Which Filler Under the Eyes is Best?

Hyaluronic acid fillers are the most common type of filler used in the area under the eyes due to their transparency, ease of smoothing, and low risk of caking. Hyaluronic acid provides the shortest-lasting result of all fillers, but some doctors consider it to provide the most natural look. There are many different varieties of HA gel fillers, including the Restylane family, the Juvederm family, and Belotero. Hyaluronic acid is popular for under the eyes because it is very forgiving for the injector.

It is not very stiff and does not tend to clump or cause discoloration, but it does not provide a great lift if there is a deep tear. The Juvederm family includes newer fillers such as Volbella and Vollure (also known as Volift outside the United States). These cause less swelling than previous Juvederm products and are good choices for superficial (Volbella) and deeper (Vollure) injections under the eyes. However, there is a low incidence of inflammatory nodules (bumps) reported after four months with Volbella.

The Refyne family of fillers has a different type of cross-linking than normal Restylane, making them more “flexible” which can be beneficial in areas with a lot of facial movement (especially around the mouth). There are benefits to using Refyne in the “crow's feet” area, but no benefit has been demonstrated over normal Restylane for the area under the eyes. Restylane Silk is the thinnest and softest version of Restylane, but it also has the highest swelling capacity, making it not the best option when it comes to thin skin under the eyes. The best filler for the region under the eyes is a hyaluronic acid filler.

This filling is lightweight, not too firm, and can be dissolved if necessary. Restylane may be a little better than Juvederm in this area. It's important to note that fillers are not able to solve all problems under the eyes. Fillers are great if you need to fill lost volume, which means you have noticeable tears and physical gaps under your eyes, but they're not necessarily an instant solution to all dark circles.

So far, under-eye filler is an off-label treatment, meaning it hasn't received FDA approval. That doesn't mean it's illegal to put a filler under your eyes or anything, but it's still smart to go into the process knowing that there are some risks (even if they're rare). That said, rarer and more serious side effects can also occur, such as the Tyndall effect (when the skin turns blue) or death of tissue around the eye. FDA approved in 2003, Restylane is a leading hyaluronic acid-based dermal filler with long-lasting results in under-eye areas.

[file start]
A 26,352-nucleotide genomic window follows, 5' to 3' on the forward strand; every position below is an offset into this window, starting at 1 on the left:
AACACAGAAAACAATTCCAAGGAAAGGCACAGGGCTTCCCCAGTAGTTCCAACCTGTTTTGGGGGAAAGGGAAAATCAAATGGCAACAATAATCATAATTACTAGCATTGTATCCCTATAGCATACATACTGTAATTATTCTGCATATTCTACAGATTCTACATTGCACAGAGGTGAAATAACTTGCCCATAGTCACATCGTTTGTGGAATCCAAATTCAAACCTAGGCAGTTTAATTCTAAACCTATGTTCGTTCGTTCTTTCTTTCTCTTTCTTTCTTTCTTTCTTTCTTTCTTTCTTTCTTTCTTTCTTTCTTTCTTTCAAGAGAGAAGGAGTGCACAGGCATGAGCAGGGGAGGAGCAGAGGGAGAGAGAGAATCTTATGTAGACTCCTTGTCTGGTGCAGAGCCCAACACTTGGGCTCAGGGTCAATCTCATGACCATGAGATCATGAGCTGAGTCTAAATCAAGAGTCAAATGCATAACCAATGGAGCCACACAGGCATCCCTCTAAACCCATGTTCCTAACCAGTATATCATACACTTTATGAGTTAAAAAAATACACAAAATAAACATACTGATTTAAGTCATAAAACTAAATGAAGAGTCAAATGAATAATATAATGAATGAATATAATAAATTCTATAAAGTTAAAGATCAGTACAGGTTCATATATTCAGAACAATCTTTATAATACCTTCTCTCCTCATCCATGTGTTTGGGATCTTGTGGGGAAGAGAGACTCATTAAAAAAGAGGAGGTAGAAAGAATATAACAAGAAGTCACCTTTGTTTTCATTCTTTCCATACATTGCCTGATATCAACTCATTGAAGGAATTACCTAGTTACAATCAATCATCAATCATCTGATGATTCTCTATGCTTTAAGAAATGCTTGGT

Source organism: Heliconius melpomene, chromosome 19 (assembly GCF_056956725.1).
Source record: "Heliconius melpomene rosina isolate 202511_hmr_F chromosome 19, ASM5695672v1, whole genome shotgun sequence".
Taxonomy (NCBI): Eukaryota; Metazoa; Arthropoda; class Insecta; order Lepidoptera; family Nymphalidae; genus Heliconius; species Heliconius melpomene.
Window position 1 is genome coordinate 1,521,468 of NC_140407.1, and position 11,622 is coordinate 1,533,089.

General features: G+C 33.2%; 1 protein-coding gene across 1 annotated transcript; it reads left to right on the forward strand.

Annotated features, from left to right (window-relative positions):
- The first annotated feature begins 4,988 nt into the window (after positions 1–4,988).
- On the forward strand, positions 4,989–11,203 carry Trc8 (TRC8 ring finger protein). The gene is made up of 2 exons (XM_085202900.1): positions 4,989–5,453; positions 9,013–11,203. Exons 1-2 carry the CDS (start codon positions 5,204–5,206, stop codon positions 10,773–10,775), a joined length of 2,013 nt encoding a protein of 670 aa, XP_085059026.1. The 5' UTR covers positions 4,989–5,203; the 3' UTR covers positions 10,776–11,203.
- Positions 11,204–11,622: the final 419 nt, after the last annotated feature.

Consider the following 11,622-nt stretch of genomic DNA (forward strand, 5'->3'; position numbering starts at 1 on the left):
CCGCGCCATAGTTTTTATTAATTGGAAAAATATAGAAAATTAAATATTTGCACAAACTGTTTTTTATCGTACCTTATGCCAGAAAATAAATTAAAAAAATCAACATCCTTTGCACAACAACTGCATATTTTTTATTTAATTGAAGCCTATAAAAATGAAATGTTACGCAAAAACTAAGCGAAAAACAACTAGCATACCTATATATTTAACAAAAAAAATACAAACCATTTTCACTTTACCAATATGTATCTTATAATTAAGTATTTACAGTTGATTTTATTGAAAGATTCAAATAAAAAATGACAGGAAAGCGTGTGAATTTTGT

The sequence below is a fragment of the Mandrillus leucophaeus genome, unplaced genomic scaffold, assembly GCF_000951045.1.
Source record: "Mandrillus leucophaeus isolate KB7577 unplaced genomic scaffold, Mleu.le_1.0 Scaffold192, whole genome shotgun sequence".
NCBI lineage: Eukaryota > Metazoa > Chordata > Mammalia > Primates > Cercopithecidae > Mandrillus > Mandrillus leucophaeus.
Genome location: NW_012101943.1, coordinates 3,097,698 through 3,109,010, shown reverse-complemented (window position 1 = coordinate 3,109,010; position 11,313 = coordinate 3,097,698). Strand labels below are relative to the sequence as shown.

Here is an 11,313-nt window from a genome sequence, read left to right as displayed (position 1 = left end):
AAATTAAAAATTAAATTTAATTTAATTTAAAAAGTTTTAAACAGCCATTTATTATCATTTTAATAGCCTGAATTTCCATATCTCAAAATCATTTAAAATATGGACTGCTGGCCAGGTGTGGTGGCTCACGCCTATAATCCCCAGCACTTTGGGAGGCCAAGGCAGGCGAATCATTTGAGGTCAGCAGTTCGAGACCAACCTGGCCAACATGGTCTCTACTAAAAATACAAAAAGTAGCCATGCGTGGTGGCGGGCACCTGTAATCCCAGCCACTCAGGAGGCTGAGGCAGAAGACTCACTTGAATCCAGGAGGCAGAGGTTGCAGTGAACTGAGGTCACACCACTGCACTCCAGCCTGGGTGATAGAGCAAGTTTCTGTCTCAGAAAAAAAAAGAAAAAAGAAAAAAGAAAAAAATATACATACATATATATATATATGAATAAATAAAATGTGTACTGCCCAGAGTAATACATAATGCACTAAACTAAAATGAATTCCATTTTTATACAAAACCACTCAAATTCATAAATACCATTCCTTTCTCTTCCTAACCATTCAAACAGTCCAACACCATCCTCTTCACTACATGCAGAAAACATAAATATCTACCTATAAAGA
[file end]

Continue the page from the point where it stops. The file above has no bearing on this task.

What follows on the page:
Because Restylane products include lidocaine, injections are virtually painless. Restylane may be critical to eradicate dark-colored bags under the eyes as well as hollow tear ducts. Fat injection, also known as fat transfer or fat grafting, is a permanent filler that uses its own fat cells to add volume, similar to injectable synthetic fillers. Currently, the best fillers for the area under the eyes for the vast majority of people are made of cross-linked hyaluronic acid (HA) gel.

Each filling has advantages and disadvantages that must be considered when determining which one to use in a particular application. The classic approach is to use very small needles that come with the filler, which requires several injections of small volumes of filler below the ocular orbicular muscle and directly above the orbital bone. The tip of the cannula can slide between layers of tissue without causing any potential nerve damage near the eyes. Under-eye fillers are usually marketed with a duration of six months to a year, but all experts point out that under-eye fillers tend to last longer than that, close to 18 months because fillers are in an area of the face that moves less than other areas such as lips.

Elmer Purtle
Elmer Purtle

Professional coffee fan. Friendly web junkie. Typical music maven. Evil sushi junkie. Freelance thinker.

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